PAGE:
2 cups all-purpose flour
1/4 cup sugar
3 teaspoons baking powder
1/4 teaspoon salt
1/4 cup cold butter
2/3 cup dried currants (optional)
5-oz. can evaporated milk (chilled)
1 egg

  • Heat the oven to 425 F.
  • In medium bowl, combine flour, sugar, baking powder and salt; blend well. Using pastry blender or fork, cut in butter until mixture is crumbly.

Blending the butter into the dry ingredients.

  • Stir in currants, if desired.
  • Combine evaporated milk and egg; add all at once, stirring just until moistened.

Add liquids to dry ingredients.

  • Mixture will be a little dry. With your hands, knead it a couple of times to bring it together to form a ball. Place dough on a floured cookie sheet and flatten into a circle, about 1 inch thick.
  • With a floured knife, cut into 8 wedges, cutting straight up and down. You may leave the dough as is, or separate the wedges with a spatula if you prefer crunchy sides.

Scone wedges, separated for crunchy sides.

        • Sprinkle with sugar and bake for approximately 20 minutes, or until golden brown.

Serve warm with butter and jam!

A warm scone with butter and homemade raspberry jam.

Now, see? Wasn’t that easy? They’re just a glorified biscuit, waiting for butter and jam. Or in a perfect world, clotted cream. Unfortunately we live out in the sticks, and (just my luck) the closest store to us appears to be completely out of clotted cream.

With fall rapidly approaching, I find myself dreaming up recipes for comfort foods. Here’s a recipe for Spicy Pumpkin Ginger Scones that made my husband fall down and kiss my feet. Yeah, yeah…slight exaggeration. But he did eat his way through a lot of test scones, since it took me three attempts before I was happy with the outcome.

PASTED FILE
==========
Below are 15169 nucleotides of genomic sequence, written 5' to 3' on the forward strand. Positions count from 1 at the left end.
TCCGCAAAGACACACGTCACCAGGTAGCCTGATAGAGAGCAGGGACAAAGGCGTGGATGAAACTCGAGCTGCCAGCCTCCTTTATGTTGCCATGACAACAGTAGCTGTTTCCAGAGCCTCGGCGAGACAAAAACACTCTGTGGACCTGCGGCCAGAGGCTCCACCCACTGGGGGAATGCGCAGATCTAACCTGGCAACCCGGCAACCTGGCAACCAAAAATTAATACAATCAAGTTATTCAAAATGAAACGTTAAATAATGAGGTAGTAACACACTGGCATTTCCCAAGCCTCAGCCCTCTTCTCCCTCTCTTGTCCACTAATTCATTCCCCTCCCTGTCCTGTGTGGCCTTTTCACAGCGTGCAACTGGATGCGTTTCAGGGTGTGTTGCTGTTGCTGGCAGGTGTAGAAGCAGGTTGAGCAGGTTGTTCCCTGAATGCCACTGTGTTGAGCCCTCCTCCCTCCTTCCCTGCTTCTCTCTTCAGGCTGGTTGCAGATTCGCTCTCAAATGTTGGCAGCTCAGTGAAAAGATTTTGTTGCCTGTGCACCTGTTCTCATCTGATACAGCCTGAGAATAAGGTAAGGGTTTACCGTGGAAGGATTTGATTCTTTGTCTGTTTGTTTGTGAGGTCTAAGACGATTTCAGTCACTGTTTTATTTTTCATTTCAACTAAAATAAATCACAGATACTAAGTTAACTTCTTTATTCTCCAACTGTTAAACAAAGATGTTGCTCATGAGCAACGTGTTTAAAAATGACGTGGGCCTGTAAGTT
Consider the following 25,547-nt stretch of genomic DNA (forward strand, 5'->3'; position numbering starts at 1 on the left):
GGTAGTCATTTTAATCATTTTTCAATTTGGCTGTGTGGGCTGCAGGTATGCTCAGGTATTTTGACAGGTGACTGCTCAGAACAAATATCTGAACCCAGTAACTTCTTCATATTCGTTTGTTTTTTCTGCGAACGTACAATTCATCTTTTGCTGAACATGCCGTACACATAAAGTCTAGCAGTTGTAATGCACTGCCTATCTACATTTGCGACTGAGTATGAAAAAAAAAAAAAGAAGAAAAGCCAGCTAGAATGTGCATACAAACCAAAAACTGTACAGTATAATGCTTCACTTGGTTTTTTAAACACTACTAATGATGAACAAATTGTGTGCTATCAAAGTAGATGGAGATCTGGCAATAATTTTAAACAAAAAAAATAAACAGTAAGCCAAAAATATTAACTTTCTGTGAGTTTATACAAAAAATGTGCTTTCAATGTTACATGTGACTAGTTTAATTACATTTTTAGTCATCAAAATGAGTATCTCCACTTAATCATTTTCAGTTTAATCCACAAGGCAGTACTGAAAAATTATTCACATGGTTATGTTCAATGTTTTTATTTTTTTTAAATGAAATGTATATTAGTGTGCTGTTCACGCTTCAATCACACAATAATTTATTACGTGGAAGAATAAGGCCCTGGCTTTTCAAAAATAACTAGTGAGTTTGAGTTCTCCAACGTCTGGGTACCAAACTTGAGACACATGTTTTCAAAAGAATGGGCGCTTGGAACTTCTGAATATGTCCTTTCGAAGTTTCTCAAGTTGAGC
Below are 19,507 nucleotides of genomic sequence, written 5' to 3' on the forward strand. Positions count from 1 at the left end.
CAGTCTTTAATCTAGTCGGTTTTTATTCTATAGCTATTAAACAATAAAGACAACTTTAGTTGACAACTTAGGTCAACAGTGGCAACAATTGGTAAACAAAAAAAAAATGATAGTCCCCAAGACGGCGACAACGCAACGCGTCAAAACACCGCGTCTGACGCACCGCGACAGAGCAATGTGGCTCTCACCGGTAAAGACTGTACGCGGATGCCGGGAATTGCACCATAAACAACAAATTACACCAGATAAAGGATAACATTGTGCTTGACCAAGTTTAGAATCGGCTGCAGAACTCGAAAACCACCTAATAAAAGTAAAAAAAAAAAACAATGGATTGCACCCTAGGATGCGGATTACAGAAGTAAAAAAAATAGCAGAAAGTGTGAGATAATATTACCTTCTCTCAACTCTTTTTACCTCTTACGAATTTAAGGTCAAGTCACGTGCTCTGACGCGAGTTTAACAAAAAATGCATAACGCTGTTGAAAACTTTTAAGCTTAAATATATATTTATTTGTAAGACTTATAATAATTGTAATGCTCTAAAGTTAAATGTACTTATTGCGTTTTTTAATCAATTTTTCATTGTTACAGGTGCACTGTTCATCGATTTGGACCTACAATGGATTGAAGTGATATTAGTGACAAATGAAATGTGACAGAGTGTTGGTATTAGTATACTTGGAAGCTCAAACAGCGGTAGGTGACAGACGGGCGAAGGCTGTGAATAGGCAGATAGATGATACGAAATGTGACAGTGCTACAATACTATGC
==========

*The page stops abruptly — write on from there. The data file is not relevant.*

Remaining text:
Spicy Pumpkin Ginger Scones

Spicy Pumpkin Ginger Scones

2/3 cup canned pumpkin (not pumpkin pie filling!)
3/4 cup heavy cream
1 egg
2 1/2 cups all-purpose flour
1/4 cup sugar
1/4 cup brown sugar
1/2 teaspoon salt
3 teaspoons baking powder
2 teaspoons ground cinnamon
1 teaspoon ground ginger
1/4 teaspoon ground cloves
1/4 teaspoon ground nutmeg
1/2 cup cold butter
2 tablespoons crystallized ginger,(you’ll find this in the spice aisle)
Milk or cream to brush on finished dough

      • Heat the oven to 425 F.
      • Lightly flour a cookie sheet.
      • Mince the crystallized ginger and set aside.

Mincing crystallized ginger.

    • In a small bowl, mix together the pumpkin, cream, and egg until well combined. Place in the refrigerator to keep cold.
    • In a large bowl, combine the flour, sugar, brown sugar, salt, baking powder, cinnamon, ginger, cloves, and nutmeg.
    • Cut the cold butter into small cubes and toss in the bowl of dry ingredients. With a pastry blender or two butter knives, work the butter into the flour. It should be crumbly – you don’t want to see any chunks of butter.
    • Stir in the minced crystallized ginger.
    • Add the chilled pumpkin mixture to the dry ingredients all at once. Stir just until combined. You may need to use your hands to gently knead it into a ball.
    • Place the dough on the floured cookie sheet and press into a circle approximately 1 inch thick.
    • With a floured knife, cut into 8 wedges, cutting straight up and down. You may leave the dough as is, or separate the wedges with a spatula if you prefer crunchy sides.
    • Brush with milk or cream and sprinkle with sugar.
    • Bake for approximately 20-25 minutes, or until golden brown.
    • Cool on rack.

Spicy Pumpkin Ginger Scones, fresh from the oven.

If you like your scones frosted, make a simple icing by adding milk , a teaspoon at a time, to a cup of confectioner’s sugar until you get the desired consistency. I like to add a few drops of vanilla (or booze) too. Drizzle it on when the scones are almost cool.

Since I now have bagpipes droning in my head, I guess I’ll have to continue with the Scottish theme and give you a shortbread recipe in my next blog. Soon!

May the best ye hae ivver seen be the warst ye’ll ivver see.
May the moose ne’er leave yer girnal wi a tear-drap in its ee.
May ye aye keep hail an hertie till ye’r auld eneuch tae dee.
May ye aye juist be sae happie as A wuss ye aye tae be.